The rather large Muscovy duck, Cairina moschata, is often seen at suburban ponds and lakes and its presence can sometimes be polarizing. These are large birds that are comfortable living near people and consequently tend to leave droppings in driveways, near doorways, garden paths, and so forth. We recently moved to a lake in central Florida and have gotten to know some of the individuals of the local flock. Being visited by them daily and getting to know their quirks and individual personalities has been a surprisingly pleasant experience. There is more to this misunderstood bird than you may know, so read on.
Wild Muscovy were originally native to Mexico, central and south America, and were domesticated there hundreds of years ago. Due to range expansion into southern Texas, the U.S. Fish and Wildlife Service in 2010, reclassified Cairina moschata as a native species and added them to their Migratory Bird Treaty Act. (50 CFR 10.13) 
For the record, there is no law prohibiting the feeding, keeping, or raising Muscovy ducks for either food or as pets. There is also nothing stopping a landowner from killing the birds, or their eggs, and the only restriction was a revision to 50 CFR 21, 14(g) that prohibits the release of captive-bred Muscovy ducks to the wild, including for hunting. 
I mention this because recently, I was approached by a neighbor who expressed actual anger at seeing me throw corn to some young Muscovy ducks in my yard. He incorrectly stated that this is illegal – which it is not, and calmed down only when I pointed out that big box stores sell seed that I put out for the song birds that are protected by the same laws as the ducks. As for the droppings, sure that’s annoying, but I clean up my yard after dogs and cats daily, and last I checked, I own neither a dog nor a cat. Some people just don’t like Muscovy ducks, which is fine, but they shouldn’t expect me to modify my behavior to suit their tastes. Besides, nothing is more annoying, duck poop included, than people who cite rules and laws they know nothing about. That said (whew! I feel better), let’s move on.
The Muscovy ducks we live with are a domesticated version, that even Audubon refers to as ‘dumpy’. Unlike their wild siblings which are mostly black, swift-flyers and slightly smaller, Muscovy ducks are all, none-the-less, biologically considered to be Cairina moschatta and given equal protection under the Migratory Bird Treaty Act.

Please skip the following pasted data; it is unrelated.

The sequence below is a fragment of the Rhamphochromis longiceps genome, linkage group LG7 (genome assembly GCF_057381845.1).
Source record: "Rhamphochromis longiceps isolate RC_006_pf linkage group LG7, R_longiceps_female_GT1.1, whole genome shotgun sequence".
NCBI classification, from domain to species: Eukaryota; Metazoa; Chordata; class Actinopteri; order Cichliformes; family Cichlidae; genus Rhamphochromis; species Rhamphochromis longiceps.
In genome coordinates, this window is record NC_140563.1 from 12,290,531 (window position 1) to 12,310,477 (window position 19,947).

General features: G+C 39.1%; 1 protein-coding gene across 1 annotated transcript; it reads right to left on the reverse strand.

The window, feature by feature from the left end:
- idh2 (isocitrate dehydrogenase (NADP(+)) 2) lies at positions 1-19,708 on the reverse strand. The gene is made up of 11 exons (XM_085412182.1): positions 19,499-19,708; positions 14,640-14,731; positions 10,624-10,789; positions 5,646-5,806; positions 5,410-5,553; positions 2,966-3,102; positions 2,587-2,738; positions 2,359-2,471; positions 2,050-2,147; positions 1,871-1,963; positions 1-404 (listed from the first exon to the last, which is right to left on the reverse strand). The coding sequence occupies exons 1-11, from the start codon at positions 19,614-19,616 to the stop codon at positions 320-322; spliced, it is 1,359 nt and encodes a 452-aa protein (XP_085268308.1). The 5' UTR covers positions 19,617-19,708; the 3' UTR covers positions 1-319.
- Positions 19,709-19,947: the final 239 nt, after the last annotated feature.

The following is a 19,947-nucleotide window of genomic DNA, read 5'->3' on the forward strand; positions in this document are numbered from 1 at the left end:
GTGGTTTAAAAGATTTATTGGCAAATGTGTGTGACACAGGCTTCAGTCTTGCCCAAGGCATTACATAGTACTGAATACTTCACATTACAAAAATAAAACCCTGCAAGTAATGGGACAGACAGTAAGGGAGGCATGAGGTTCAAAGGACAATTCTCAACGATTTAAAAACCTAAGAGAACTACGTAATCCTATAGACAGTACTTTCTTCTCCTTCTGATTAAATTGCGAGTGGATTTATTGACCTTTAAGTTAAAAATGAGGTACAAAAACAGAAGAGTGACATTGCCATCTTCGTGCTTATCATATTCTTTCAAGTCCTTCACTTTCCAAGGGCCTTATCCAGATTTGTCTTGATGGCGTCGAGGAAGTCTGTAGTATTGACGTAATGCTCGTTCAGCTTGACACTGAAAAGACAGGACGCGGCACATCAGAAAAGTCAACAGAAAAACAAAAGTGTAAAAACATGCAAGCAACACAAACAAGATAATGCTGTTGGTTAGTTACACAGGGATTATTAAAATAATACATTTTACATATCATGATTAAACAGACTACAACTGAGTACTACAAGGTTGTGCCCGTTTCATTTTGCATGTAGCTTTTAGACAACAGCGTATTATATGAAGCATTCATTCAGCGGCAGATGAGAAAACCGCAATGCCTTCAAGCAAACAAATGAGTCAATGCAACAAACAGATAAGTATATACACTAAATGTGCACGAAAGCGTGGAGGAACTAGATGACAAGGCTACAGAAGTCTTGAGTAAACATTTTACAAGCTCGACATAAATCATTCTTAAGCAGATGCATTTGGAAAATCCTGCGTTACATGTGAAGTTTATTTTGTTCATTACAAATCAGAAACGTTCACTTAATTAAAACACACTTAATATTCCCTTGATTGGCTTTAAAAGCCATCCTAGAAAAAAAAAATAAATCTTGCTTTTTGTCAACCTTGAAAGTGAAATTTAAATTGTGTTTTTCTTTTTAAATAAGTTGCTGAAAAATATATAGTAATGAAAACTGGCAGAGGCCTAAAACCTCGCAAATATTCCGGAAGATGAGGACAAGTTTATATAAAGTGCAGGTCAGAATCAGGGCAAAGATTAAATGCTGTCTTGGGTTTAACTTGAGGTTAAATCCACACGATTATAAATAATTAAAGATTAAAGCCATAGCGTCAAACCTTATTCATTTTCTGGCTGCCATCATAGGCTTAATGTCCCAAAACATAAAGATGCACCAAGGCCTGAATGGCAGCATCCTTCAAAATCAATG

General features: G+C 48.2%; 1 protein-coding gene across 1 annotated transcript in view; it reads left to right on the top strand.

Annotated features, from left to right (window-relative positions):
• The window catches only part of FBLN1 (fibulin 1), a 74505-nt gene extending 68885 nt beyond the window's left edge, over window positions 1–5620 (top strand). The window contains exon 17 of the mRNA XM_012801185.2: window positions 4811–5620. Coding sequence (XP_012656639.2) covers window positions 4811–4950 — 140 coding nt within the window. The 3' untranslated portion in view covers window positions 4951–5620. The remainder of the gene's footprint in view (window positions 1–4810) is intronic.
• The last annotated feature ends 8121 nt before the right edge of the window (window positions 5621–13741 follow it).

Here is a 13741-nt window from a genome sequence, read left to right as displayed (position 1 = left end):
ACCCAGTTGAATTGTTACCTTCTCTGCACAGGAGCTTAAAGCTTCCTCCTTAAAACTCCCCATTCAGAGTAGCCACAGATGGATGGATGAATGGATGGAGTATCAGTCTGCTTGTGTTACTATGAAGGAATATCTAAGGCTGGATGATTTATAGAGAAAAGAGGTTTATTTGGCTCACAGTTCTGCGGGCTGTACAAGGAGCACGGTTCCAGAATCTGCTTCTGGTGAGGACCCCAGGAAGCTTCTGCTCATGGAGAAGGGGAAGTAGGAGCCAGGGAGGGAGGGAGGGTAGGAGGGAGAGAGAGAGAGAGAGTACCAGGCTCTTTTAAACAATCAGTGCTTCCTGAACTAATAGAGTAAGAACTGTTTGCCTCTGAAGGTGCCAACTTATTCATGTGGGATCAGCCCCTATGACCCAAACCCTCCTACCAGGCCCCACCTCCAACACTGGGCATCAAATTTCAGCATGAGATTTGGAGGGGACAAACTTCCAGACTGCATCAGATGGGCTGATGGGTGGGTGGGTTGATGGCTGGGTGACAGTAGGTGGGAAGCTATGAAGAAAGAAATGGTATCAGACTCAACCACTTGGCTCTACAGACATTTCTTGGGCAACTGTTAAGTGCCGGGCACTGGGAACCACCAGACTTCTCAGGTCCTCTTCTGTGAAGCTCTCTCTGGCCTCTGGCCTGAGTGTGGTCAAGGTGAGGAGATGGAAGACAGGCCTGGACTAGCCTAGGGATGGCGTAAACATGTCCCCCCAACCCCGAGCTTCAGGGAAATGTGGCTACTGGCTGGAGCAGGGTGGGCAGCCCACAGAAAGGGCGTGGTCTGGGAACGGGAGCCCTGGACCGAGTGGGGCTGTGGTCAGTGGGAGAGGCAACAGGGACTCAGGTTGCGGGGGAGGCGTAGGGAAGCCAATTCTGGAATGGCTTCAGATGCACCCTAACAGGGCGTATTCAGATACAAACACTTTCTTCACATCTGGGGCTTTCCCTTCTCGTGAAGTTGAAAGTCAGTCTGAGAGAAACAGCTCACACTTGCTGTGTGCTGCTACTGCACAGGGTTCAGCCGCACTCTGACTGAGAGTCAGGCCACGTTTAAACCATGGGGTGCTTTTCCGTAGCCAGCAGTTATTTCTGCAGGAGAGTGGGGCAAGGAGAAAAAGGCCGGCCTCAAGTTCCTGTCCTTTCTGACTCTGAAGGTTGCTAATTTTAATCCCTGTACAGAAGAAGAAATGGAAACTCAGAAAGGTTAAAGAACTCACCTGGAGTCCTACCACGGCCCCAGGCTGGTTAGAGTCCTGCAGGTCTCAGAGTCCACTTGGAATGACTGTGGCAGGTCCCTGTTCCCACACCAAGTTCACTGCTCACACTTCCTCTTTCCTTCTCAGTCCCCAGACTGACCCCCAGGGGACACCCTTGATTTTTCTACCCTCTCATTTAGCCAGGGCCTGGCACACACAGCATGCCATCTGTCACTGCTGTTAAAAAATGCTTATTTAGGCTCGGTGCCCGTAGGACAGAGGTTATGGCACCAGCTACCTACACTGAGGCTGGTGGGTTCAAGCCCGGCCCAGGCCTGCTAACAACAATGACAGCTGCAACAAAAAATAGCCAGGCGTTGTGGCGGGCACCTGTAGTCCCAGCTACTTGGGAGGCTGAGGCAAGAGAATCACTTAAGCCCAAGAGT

There are two subspecies, the Cairina moschata sylvestris (wild), common name pato real, which is Spanish for royal duck. The other is Cairina moschata domestica (domestic), a.k.a. pato criollo, or creole duck.
Genetically, they are more closely related to geese, whereas all other domestic ducks are descendant from the mallard. This may help to explain some of the quirkiness of our feral version, such as hissing instead of quacking, ambivalence to sharing space with us, large size, preference for dry land, and so forth.
The domestic version is quite large with males, called drakes, reaching 34 inches in length and up to 15 pounds. Females are up to 25 inches and about half the weight of the males. The wild variety are smaller with the drakes typically around 30 inches and a weight of about 9 pounds or less.
Females normally lay 12 to 15 eggs, with a 35 day incubation period, and she does this up to 3 times per year. She builds a nest in a tree cavity near water, and leaves the eggs once per day, just briefly to forage for food. Her offspring will reach sexual maturity and begin breeding in 1 year after hatching. [3, 4]
Aside from their quirky behavior, large size and willingness to live near people, Muscovy are quite distinctive in appearance. A drake, especially, will grow large bumps on his red head and face which can be a little off-putting to our sense of beauty. The females have these as well but they are not as pronounced. They also have large legs and clawed feet, and on the drakes, the claws are somewhat imposing. I have never seen them use their claws for scratching the ground such as chickens do, or as weapons. They do likely add to their ability to traverse muddy banks, and in general, aide them in their preference to spend the vast majority of time standing on terra firma, rather than in trees or on the water.